At the beginning of the 19th century, the Prussian provincial city of Frankfurt developed into a modern industrial and service-providing city through the establishment of industries and improvements in the infrastructure. The population grew by 525% between 1870 and 1914 - from 84,700 to 444,900 inhabitants.
The self-confidence of the citizenry always dominating in Frankfurt found its expression in the construction of representative buildings such as the opera (1880), about which Emperor Wilhelm I said that only Frankfurt could afford such a magnificent building. Hoch's Conservatory was founded in 1878 with renowned faculty members including Joachim Raff, Clara Schumann, Julius Stockhausen, Hugo Heermann, James Kwast, Engelbert Humperdinck, Iwan Knorr, Bernhard Cossmann and Hugo Becker.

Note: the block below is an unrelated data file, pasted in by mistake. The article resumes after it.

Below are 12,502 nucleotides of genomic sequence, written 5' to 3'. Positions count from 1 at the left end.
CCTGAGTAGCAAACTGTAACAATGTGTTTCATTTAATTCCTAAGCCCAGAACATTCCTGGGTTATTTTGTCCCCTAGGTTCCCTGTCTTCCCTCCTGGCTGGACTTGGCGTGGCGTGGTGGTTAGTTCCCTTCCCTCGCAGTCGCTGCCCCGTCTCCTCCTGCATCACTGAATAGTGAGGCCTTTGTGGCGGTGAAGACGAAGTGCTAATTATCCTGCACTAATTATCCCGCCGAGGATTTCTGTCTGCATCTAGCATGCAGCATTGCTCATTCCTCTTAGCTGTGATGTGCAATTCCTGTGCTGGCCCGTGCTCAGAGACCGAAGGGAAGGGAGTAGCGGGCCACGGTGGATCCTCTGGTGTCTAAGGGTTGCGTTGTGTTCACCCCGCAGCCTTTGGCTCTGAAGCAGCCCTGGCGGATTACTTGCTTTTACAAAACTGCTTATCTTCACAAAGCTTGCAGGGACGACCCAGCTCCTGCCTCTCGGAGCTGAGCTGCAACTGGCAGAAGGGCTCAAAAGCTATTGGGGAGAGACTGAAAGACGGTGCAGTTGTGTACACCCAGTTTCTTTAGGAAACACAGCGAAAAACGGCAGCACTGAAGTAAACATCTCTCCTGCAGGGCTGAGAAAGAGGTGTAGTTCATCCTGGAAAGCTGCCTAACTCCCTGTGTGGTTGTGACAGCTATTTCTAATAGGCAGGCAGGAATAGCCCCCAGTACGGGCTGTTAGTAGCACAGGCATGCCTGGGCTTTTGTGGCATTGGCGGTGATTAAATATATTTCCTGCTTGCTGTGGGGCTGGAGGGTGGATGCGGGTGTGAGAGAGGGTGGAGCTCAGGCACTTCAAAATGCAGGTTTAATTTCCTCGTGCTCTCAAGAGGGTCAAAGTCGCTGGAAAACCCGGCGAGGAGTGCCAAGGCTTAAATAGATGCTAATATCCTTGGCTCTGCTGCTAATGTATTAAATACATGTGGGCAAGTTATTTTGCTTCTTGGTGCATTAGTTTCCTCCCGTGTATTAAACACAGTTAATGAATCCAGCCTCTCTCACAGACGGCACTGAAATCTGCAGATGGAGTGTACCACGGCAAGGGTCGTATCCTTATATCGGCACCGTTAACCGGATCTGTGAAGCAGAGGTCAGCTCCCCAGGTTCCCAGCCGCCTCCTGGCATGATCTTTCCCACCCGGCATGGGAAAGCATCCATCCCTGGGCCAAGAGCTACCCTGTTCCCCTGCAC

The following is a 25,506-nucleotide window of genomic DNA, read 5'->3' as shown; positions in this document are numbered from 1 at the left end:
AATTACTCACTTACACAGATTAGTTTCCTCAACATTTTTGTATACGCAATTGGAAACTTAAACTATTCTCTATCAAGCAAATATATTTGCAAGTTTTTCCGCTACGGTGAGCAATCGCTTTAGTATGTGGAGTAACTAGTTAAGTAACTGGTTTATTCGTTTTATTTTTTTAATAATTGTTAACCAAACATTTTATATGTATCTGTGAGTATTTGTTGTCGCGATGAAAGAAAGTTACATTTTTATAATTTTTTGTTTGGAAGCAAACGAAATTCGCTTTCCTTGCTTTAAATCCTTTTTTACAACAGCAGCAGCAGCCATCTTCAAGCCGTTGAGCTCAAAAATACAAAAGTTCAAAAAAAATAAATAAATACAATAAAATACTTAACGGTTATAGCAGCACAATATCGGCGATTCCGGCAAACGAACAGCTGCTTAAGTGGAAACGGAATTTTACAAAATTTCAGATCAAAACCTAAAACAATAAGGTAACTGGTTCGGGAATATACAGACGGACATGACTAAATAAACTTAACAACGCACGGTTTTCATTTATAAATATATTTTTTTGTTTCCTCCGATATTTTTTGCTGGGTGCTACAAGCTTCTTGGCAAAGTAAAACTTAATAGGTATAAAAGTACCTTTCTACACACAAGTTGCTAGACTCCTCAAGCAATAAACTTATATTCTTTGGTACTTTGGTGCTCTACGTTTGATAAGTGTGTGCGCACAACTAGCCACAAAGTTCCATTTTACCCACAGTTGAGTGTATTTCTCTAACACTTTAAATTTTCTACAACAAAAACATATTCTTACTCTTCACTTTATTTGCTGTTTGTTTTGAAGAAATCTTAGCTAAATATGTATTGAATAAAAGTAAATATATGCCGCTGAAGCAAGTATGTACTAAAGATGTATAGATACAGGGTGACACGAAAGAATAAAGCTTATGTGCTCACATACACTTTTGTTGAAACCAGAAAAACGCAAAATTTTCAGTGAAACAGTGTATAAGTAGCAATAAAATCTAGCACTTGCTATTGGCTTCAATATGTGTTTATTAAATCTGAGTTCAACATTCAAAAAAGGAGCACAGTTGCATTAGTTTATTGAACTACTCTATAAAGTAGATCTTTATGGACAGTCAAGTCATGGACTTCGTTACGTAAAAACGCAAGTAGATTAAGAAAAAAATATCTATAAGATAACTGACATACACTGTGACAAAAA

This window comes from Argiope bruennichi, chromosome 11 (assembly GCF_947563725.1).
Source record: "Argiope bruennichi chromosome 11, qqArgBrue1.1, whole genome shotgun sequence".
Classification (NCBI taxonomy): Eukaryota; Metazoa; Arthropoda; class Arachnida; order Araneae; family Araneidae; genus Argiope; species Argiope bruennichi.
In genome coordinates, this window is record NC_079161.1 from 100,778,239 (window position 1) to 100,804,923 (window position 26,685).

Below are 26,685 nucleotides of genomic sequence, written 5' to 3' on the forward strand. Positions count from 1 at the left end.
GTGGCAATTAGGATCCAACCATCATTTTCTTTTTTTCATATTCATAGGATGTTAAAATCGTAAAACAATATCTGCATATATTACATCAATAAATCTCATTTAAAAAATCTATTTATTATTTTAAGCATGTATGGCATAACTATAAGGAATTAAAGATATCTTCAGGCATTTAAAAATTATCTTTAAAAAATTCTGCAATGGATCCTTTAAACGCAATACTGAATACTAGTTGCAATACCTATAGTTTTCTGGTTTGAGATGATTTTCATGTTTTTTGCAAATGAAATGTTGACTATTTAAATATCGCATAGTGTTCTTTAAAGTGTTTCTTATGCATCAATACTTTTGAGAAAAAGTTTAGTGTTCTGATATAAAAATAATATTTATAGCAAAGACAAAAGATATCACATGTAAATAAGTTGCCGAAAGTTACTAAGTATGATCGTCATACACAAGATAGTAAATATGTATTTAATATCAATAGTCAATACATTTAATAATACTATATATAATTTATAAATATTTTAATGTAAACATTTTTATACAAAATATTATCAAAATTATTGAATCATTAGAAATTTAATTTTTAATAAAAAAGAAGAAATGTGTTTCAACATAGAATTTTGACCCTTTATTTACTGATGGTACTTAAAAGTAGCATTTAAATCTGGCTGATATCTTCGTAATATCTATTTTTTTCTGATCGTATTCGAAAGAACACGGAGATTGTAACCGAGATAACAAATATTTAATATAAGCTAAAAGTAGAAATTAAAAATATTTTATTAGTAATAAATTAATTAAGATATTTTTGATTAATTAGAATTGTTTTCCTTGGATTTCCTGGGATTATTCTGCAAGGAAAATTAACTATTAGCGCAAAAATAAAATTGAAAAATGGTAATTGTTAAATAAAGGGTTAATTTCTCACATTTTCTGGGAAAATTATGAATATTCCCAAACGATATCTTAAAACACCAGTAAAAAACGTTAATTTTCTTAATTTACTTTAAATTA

Lord Mayor of the city from 1891 until 1912 was Franz Adickes, the grandfather of Gertrud Hindemith. Under him, Frankfurt developed around 1910 into Germany's city with the largest surface area. Adickes placed special emphasis on the encouragement of art and science. The University of Frankfurt was founded in 1914. It was only after the First World War, however, that Frankfurt developed into a centre of contemporary culture.